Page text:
Arduino Due clone based on the Atmel SAM3X8E, KiCAD design

This project is about designing a PCB for the Atmel SAM3X8E with the Open Source layout editor KiCad [1]. The result is a kind of Arduino Due Clone, since the MCU is the same and I also have tried to get a similar pin mapping.

I have until now designed quite some PCBs with Eagle [2] from CADSoft and was happy with the software. But since my designs are getting more and more advanced, I start to get limited by the 8 cm x 10 cm size limitation in the light version. The Hobbyist version would increases the size to 16cm x 10 cm for around 169$. Further it would be nice if one could move around a set of tracks, when a little bit of space is needed for another track. In Eagle one has to move every track individually.

Looking around for alternative PCB software, which does not have these limitations, I found KiCAD, which had improved in the last time, since developers at CERN started to take part in the development [3]. With the support of CERN, KiCAD will have a big future. Already now it goes in the direction of ALTIUM, even if it is not yet there.

Features which made KiCAD interesting for me:
* Hierarchical Schematics
* Unlimited size and many signal layers
* Push and Shove router
* The whole editor makes a very professional impression
* More flexibility in the designs

So I believed in KiCAD and started with the schematic design.

The schematics sheet with the micro-controller is shown in the next figure.
The whole schematics can be viewed as a pdf Schematics


After the schematics comes the layout of the PCB. This went very smooth after getting used to the key combinations and functions available. One announcing thing are the different render modes, providing different functionality.
But I expect this to be more uniform in the future.

In the design rules I allowed the following minimal settings:

Clearance 8 mil
Minimal Track Width 10 mil
Minimal Via Pad Diameter 40 mil
Minimal Drill Diamter 0.45mm

These are the limits what I’m able to fabricate at home with my etching process.

At the end the PCB looked the following:

ArduinoDueClone_TOP ArduinoDueClone_Bottom

Very nice is the export of the PCB from KiCAD into a PDF for printing on a transparency.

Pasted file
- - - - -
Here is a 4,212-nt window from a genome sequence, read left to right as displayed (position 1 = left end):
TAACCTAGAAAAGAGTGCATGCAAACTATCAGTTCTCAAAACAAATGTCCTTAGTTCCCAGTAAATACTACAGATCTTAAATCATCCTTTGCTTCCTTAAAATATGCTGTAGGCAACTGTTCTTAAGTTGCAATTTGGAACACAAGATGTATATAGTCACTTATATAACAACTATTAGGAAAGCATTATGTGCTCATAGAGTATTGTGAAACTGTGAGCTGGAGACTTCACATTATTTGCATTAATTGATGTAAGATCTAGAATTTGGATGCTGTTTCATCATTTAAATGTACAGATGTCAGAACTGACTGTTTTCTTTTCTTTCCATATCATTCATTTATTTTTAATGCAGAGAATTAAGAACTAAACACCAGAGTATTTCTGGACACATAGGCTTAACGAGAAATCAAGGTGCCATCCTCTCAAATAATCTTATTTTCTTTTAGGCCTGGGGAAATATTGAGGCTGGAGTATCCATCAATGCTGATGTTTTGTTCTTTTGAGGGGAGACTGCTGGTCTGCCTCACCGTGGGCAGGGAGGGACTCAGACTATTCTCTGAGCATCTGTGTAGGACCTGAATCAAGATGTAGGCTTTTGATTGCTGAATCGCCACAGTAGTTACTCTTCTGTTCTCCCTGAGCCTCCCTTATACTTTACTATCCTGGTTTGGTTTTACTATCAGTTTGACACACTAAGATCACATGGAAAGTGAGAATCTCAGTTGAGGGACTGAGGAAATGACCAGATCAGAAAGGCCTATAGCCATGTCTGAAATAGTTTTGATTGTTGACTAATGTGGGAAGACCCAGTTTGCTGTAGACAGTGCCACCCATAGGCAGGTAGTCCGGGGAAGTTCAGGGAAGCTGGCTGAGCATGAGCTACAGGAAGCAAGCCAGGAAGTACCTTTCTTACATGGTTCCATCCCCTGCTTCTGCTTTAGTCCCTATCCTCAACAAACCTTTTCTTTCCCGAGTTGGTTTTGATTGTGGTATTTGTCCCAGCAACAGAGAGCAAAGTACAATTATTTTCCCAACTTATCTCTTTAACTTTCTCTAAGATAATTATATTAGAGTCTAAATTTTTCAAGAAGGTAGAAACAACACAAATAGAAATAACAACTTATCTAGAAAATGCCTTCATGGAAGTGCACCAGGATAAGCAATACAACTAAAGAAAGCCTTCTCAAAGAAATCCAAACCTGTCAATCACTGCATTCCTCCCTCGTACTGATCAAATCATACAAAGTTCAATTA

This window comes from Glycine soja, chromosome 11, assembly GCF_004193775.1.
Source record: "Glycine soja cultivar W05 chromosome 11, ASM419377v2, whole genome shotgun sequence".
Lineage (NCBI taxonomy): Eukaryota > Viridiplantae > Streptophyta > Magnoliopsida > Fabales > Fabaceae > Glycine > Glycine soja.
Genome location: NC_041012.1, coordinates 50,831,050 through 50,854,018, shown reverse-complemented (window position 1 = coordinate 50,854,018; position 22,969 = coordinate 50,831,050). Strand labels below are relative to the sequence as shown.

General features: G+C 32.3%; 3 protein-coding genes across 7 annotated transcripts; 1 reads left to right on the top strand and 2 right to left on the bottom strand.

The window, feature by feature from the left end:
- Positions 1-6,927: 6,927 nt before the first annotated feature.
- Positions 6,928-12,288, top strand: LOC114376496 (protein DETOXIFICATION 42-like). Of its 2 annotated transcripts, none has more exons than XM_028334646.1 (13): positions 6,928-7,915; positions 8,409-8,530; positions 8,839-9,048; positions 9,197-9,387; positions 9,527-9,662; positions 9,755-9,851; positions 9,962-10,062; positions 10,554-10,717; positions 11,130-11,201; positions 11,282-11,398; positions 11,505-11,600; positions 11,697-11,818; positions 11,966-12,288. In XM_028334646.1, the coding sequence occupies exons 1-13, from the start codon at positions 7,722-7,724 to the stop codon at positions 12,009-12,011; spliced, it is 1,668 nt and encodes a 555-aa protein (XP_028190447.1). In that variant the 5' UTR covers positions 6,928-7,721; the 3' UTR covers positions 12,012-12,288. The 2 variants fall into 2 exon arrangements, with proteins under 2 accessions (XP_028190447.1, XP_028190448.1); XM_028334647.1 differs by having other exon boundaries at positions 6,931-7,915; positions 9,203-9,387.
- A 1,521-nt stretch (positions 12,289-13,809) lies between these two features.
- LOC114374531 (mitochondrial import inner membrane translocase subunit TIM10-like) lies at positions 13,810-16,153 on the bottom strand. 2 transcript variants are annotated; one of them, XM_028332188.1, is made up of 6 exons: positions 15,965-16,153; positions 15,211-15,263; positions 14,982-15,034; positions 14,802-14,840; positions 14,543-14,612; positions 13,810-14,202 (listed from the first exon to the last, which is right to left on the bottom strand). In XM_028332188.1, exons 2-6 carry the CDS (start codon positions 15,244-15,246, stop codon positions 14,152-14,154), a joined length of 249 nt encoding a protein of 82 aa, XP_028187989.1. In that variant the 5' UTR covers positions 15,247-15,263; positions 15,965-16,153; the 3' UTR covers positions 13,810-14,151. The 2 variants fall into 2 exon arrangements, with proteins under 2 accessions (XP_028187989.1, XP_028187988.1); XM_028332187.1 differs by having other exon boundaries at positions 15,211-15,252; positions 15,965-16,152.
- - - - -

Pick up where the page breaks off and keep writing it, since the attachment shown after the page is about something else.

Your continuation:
The two layer PCB was exposed on my light board, developed and etched. Via holes were drilled, small silver wires are pressed into the holes as described in Flat VIAs for double sided PCBs and the whole PCB was tinned as described in PCB tinning including VIA soldering.
The vias which are not under the IC were additionally solder for better/saver contact. Holes for the through hole parts were drilled and the PCB was soldered.

ArduinoDueClone_PCB3 ArduinoDueClone_PCB4
ArduinoDueClone_PCB1 ArduinoDueClone_PCB2

For those who wonder why the USB-B contact is on the wrong side, this is due to an error of the footprint in KiCAD.
This issue is fixed in Rev 2 of the PCB (not etched yet).

The final PCB has a similar pin mapping as the Arduino Due

During soldering the track of pin PC1 loosened from the PCB and Pin PB14 seems to have a broken via under the chip.
The rest of the pins has contact and seem to work as expended.

Differences compared to the Arduino Due Mapping:

PC1: Track loosened from the PCB (only effecting my PCB)
PB14: is dead due to a cold soldered Via under the chip (only effecting my PCB)
PA28 is connected to Pin 10, the Arduino Due has additionaly another output pin connected to Pin 10 – PA28 (digital 77)
PA29 is connected to Pin 4, the Arduino Due has additionaly another output pin connected to Pin 4 – PA29 (digital 87)

For me KiCAD is definitely the preferred PCB editor compared with Eagle and I plan to start future projects with KiCAD instead of Eagle. (Some projects are still started in Eagle)


Files can be found on GitHub

It can be checked out with:

git clone

2 comments on “Arduino Due clone based on the Atmel SAM3X8E, KiCAD design
  1. Doubt

    I´am looking for arduino due clone boards.

    In this case where your clone board does not have the ATMEGA16U2 chip, how it is made the transfer between arduino ide and this board?

    thanks in advance

    • digibird1 says:

      I simply connect a FT232RL USB to Serial adapter to the board via the 5V_Serial pins. Then cyou get a std serial port you can use to program with the Arduino IDE. Have a look on EBAY there you can buy them for a small amount of money and can reuse them for all kinds of projects.

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